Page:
The DDA40X, also alternatively referred to in EMD literature as DD-40X and in UP literature as DD40X and nicknamed "Big Jacks" and "Centennials" by UP crews, were an impressive piece of machinery. Union Pacific was always looking for bigger and stronger motive power, like the 4-12-2s and 2-8-8-0s and Challengers and Big Boys in the steam era and the gas turbine electrics in the transitional era. Going into the diesel era, the trend continued, with all three of the major manufacturers selling special twin-engine diesels to Union Pacific. Alco cataloged the absolutely disastrous C855, while GE offered the disappointing U50 and U50s. EMD began with the DD35, a cabless booster that was basically two GP35s on a common frame with 4-axle trucks, then followed that up with the DDA35, which was a DD35 with a cab and control stand. In 1969, just in time for Union Pacific's 100th anniversary, EMD delivered the first of the DDA40Xs, hence the nickname "Centennials".

They rode on a 98 foot frame that was so large that EMD actually had to farm out the construction, because EMD lacked the capacity to manufacture them themselves. Underneath were the rigid 4-axle trucks that EMD had successfully used on the DD35 and DDA35s. For power, it used two EMD 645E3 engines, the same as what powered the GP40 and SD40, but turned up an additional 300hp, for a grand total of 6600hp, making it the most powerful single diesel locomotive manufactured in the US. The 8320 gallon fuel tank was also the largest ever installed on a diesel locomotive. The electrical system on them was particularly interesting, because it bore a strong similarity to the Dash-2 system that EMD would make famous, but it actually predated the Dash-2's introduction. The DDA40X also had a wide nose front end, similar to what EMD was applying to the F45/FP45s, although it lacked features that would qualify it as a safety cab.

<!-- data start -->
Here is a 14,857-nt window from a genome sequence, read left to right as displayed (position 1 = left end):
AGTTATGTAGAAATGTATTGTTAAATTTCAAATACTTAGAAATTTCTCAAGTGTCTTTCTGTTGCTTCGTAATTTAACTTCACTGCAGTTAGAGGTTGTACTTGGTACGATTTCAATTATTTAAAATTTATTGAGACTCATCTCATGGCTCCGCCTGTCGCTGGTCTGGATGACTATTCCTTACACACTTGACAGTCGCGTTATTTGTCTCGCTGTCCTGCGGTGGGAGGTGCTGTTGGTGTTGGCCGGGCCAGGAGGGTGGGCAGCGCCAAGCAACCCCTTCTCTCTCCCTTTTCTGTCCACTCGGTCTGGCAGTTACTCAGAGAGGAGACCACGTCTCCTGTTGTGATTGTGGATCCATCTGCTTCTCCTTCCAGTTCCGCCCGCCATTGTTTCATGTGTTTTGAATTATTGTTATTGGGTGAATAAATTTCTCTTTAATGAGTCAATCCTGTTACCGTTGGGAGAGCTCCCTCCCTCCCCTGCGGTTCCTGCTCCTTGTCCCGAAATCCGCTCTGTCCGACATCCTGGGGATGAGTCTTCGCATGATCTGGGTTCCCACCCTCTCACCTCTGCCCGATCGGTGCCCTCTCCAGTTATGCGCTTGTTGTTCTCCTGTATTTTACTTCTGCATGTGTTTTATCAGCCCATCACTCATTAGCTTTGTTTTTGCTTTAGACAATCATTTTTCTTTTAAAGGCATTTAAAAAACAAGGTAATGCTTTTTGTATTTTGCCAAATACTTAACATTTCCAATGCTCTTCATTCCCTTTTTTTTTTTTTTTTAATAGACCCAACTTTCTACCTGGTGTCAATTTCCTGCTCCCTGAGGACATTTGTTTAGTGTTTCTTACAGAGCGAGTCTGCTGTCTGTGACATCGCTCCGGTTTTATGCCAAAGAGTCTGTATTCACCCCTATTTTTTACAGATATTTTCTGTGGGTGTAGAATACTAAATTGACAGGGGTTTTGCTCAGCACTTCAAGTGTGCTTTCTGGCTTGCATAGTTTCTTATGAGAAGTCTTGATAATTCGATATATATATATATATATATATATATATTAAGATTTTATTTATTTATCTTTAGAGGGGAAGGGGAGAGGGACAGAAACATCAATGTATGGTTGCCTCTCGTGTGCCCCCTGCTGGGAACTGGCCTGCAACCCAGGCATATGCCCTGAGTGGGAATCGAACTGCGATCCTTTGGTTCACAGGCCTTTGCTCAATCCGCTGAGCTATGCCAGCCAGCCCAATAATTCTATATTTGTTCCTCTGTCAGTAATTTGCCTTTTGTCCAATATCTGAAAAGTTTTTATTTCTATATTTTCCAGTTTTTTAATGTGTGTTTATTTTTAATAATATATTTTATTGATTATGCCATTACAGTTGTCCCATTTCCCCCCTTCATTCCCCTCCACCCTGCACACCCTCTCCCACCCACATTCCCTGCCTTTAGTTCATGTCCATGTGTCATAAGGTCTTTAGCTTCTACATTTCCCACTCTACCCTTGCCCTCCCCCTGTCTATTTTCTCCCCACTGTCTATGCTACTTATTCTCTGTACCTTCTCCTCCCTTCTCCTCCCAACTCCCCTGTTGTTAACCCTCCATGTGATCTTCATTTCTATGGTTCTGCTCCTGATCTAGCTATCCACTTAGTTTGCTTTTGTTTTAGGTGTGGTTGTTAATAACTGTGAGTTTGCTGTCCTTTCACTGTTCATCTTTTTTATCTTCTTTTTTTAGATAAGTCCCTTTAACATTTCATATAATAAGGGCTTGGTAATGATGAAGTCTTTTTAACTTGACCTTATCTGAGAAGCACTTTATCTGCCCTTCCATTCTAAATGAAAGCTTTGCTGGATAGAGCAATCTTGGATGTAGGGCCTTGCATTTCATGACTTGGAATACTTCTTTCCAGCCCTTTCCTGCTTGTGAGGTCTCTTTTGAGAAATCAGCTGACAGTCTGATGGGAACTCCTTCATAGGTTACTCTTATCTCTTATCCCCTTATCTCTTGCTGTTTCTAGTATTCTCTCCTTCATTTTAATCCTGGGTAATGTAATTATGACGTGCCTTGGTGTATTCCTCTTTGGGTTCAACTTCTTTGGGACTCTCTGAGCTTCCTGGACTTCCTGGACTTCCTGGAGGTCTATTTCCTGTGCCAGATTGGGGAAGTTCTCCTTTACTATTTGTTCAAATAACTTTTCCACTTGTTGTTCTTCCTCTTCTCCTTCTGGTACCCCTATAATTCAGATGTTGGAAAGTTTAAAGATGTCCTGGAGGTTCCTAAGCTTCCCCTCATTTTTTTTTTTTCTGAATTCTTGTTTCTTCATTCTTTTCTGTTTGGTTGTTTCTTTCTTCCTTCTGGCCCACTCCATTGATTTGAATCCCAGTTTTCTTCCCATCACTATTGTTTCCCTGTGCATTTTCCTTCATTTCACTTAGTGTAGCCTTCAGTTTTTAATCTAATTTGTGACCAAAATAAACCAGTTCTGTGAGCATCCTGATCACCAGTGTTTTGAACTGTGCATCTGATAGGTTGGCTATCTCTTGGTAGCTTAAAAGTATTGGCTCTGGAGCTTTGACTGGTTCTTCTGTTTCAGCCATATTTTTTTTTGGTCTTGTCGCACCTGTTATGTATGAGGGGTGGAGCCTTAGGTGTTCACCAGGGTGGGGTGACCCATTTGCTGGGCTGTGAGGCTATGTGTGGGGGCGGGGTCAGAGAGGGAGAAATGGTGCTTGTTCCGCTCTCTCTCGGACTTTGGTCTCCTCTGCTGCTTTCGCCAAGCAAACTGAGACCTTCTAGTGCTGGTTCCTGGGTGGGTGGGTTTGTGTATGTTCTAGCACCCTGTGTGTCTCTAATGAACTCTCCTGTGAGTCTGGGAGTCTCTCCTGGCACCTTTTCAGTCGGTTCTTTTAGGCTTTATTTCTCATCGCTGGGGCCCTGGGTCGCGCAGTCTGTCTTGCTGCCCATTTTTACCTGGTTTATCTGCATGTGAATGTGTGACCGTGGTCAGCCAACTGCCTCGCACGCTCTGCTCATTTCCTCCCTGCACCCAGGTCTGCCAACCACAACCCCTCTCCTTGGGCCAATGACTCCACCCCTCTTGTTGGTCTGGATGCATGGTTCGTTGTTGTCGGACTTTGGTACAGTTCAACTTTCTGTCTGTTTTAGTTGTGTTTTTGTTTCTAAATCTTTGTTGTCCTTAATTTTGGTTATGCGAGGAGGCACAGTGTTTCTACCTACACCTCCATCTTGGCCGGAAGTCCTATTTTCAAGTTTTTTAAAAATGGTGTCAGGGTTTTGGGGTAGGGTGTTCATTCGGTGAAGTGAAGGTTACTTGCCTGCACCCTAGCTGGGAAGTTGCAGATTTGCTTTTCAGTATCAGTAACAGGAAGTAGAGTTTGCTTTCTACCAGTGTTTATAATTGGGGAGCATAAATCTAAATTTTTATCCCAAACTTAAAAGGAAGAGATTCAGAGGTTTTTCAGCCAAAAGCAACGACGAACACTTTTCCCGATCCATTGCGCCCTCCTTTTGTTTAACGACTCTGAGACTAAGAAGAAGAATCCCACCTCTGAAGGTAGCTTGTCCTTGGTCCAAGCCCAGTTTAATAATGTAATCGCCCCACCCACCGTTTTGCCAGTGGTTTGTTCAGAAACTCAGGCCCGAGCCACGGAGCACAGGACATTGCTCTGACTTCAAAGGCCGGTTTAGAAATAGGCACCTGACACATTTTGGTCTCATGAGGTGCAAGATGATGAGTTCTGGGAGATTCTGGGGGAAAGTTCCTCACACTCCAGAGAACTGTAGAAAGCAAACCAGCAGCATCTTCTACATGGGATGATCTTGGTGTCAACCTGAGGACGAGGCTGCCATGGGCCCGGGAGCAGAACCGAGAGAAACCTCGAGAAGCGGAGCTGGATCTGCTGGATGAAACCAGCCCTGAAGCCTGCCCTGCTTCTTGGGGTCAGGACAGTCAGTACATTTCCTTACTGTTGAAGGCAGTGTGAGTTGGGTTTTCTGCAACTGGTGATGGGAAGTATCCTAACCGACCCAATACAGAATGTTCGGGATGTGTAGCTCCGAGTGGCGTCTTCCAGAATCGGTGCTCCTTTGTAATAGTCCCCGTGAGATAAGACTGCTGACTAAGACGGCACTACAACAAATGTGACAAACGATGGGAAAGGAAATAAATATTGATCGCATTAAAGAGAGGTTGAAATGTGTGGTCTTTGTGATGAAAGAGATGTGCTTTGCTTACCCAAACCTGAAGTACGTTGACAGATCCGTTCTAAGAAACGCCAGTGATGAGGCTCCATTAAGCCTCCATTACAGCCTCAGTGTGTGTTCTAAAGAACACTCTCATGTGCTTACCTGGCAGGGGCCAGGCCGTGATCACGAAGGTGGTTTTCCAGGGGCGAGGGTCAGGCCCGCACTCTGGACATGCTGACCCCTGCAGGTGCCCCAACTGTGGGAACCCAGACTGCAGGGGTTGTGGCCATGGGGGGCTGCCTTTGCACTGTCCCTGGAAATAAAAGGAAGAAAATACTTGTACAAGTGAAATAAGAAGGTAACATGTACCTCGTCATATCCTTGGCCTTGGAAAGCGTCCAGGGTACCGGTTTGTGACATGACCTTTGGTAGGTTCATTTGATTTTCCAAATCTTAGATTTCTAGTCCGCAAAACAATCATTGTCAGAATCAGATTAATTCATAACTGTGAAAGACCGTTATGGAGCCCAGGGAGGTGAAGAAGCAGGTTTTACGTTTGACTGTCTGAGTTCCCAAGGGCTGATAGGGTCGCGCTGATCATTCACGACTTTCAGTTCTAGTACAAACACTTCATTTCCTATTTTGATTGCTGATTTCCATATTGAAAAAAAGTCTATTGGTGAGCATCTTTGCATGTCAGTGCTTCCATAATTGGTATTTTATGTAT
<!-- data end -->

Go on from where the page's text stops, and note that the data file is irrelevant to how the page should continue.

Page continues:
Union Pacific would ultimately own 47 of the DDA40Xs, and their arrival pretty much spelled the beginning of the end for the last of the GE gas-turbine electrics and U50 and U50Cs and the Alco C855s. The EMD DD35s and DDA35s held on into the early 1980s, and it wasn't uncommon to see a DD35 sandwiched by two DDA40Xs. The DDA40Xs were pretty well-liked by crews for their better crash safety and their smooth ride, and they were relatively trouble-free, since they were basically just a pair of GP40s mashed into one machine. They ran into the mid-1980s, before the cost of maintenance on them got to be too much and UP started moving away from the "one big machine" motive power operating mentality (ironically, they would end up going back to it in the mid-'90s with the SD90MAC and AC6000W only to abandon the philosophy again).

This photo has two DDA40Xs and a single GP30B, itself a uniquely UP machine, grind their way through Cajon Pass with a hotshot piggyback train out of Los Angeles.

NickD
NickD MegaDork
11/15/22 1:06 p.m.

Two DDA40Xs and a DD35 sit at Laramie. That's 96 cylinders and 18,200 horsepower between the three units in that lashup. In the background on the near track, you can just barely see Union Pacific #844 getting readied, although this was during the era when a GP30 stole it's number and forced the 4-8-4 to be renumbered to #8444.

NickD